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Veewee, Vagrant and some CloudStack

Coming back from CloudStack conference the feeling that this is not about building clouds got stronger. This is really about what to do with them and how they bring you agility, faster-time to market and allow you to focus on innovation in your core business. A large component of this is Culture and a change of how we do IT. The DevOps movement is the embodiment of this change. Over in Amsterdam I was stoked to meet with folks that I had seen at other locations throughout Europe in the last 18 months. Folks from PaddyPower, SchubergPhilis, Inuits who all embrace DevOps. I also met new folks, including Hugo Correia from Klarna (CloudStack users) who came by to talk about Vagrant-cloudstack plugin. His talk and a demo by Roland Kuipers from Schuberg was enough to kick my butt and get me to finally check out Vagrant. I sprinkled a bit of Veewee and of course some CloudStack on top of it all. Have fun reading.

Automation is key to a reproducible, failure-tolerant infrastructure. Cloud administrators should aim to automate all steps of building their infrastructure and be able to re-provision everything with a single click. This is possible through a combination of configuration management, monitoring and provisioning tools. To get started in created appliances that will be automatically configured and provisioned, two tools stand out in the arsenal: Veewee and Vagrant.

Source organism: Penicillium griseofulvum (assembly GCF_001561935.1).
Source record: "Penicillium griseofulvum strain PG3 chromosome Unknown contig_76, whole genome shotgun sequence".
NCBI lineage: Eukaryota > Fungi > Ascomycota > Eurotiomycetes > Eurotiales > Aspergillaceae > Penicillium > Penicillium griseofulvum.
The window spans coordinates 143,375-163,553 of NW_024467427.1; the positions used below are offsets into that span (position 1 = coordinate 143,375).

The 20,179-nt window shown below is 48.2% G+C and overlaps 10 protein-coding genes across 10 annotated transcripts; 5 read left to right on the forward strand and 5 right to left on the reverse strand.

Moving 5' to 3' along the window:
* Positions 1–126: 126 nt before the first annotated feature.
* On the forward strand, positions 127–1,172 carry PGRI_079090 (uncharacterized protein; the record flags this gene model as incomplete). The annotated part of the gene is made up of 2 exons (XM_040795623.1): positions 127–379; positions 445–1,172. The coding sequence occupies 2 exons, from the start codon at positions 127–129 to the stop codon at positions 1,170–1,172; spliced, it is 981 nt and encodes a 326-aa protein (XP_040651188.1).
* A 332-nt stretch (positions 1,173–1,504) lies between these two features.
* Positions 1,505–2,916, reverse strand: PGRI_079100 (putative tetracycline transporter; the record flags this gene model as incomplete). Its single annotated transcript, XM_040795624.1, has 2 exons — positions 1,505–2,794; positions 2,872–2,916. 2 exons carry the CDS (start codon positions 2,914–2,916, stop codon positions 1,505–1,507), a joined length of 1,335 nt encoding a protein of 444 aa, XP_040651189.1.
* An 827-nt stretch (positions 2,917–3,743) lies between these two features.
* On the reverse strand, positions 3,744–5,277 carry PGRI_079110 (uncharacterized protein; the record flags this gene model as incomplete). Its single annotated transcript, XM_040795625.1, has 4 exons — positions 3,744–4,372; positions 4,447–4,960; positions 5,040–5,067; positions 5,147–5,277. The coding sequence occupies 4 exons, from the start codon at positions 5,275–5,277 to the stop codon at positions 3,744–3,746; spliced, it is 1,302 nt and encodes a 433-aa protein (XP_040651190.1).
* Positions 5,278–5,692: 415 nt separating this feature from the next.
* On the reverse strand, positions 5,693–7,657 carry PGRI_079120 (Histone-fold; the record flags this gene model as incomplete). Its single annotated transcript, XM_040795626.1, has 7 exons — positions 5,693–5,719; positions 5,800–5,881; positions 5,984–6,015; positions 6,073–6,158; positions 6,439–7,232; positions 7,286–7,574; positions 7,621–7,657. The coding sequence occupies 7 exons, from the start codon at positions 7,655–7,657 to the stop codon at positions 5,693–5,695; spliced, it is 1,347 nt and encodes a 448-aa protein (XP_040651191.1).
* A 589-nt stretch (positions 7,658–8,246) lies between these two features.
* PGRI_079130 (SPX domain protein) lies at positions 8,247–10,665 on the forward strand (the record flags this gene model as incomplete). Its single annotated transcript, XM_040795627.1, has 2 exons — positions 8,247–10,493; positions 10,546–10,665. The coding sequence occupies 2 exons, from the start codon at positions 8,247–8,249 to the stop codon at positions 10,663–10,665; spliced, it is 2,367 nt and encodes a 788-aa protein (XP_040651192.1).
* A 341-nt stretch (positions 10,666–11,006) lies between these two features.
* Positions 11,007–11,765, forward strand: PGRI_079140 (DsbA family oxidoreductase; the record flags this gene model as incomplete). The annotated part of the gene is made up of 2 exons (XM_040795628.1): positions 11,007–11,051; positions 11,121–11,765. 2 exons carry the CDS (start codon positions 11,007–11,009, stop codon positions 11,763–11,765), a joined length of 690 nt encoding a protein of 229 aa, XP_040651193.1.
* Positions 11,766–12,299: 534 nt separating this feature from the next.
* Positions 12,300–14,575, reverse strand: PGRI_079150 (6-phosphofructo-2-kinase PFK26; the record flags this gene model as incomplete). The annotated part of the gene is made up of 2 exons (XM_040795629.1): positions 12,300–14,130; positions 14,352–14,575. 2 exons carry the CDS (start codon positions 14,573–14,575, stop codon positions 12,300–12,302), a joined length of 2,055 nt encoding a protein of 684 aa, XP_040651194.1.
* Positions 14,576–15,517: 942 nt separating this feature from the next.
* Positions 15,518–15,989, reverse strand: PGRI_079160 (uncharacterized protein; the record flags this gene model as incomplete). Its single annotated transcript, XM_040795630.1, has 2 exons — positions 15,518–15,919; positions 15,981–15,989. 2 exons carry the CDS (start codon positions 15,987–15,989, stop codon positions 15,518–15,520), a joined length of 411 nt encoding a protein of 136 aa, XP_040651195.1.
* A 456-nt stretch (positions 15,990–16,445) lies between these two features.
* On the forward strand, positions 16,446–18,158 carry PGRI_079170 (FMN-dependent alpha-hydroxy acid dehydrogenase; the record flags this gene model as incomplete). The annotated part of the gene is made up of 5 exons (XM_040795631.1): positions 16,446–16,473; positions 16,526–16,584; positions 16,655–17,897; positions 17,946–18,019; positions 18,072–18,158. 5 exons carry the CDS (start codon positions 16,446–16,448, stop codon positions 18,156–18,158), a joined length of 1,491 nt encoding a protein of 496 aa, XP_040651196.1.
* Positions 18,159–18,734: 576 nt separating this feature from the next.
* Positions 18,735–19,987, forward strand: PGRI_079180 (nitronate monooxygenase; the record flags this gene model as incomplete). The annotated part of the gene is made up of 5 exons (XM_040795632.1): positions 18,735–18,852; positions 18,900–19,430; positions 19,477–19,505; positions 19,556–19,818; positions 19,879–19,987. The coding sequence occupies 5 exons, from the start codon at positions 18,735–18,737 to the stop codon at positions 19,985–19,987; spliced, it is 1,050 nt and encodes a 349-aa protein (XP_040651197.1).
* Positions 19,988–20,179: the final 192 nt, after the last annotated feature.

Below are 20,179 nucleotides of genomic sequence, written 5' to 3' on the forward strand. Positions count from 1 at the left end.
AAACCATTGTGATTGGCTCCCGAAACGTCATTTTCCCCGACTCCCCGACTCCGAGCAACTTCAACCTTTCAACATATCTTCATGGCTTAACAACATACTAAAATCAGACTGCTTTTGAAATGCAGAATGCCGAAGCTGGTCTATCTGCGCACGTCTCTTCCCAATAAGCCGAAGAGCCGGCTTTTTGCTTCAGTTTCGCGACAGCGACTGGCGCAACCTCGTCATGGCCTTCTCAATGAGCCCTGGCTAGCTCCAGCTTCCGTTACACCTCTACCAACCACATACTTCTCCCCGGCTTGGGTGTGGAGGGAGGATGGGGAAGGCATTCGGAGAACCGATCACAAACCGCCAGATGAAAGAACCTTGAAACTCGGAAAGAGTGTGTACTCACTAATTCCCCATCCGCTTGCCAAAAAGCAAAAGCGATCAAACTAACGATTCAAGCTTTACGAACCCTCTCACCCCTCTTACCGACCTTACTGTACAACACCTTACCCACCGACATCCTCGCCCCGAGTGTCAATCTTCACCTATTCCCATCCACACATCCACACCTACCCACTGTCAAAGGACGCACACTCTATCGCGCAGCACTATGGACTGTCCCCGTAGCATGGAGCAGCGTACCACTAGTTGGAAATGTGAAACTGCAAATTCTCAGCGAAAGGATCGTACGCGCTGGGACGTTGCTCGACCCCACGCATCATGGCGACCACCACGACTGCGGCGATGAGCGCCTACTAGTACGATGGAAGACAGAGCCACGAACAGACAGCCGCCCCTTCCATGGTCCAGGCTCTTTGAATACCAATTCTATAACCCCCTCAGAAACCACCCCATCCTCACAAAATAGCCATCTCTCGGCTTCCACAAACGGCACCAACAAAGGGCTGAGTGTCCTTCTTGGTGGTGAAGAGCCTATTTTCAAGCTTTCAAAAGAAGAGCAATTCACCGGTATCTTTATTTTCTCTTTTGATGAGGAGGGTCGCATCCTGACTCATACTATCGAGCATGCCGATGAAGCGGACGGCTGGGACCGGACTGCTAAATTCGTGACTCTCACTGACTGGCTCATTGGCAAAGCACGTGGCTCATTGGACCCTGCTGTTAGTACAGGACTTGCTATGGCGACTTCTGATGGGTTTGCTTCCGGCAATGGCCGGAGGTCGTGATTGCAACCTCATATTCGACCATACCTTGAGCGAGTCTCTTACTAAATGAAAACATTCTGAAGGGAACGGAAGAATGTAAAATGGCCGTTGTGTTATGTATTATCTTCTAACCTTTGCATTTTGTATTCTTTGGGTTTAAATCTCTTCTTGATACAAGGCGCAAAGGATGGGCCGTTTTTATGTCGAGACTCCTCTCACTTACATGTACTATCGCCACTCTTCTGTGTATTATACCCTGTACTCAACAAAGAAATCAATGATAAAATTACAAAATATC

Veewee: Veewee is a tool to easily create appliances for different hypervisors. It fetches the .iso of the distribution you want and build the machine with a kickstart file. It integrates with providers like VirtualBox so that you can build these appliances on your local machine. It supports most commonly used OS templates. Coupled with virtual box it allows admins and devs to create reproducible base appliances. Getting started with veewee is a 10 minutes exericse. The README is great and there is also a very nice post that guides you through your first box building.

Most folks will have no issues cloning Veewee from github and building it, you will need ruby 1.9.2 or above. You can get it via `rvm` or your favorite ruby version manager.

git clone https://github.com/jedi4ever/veewee
gem install bundler
bundle install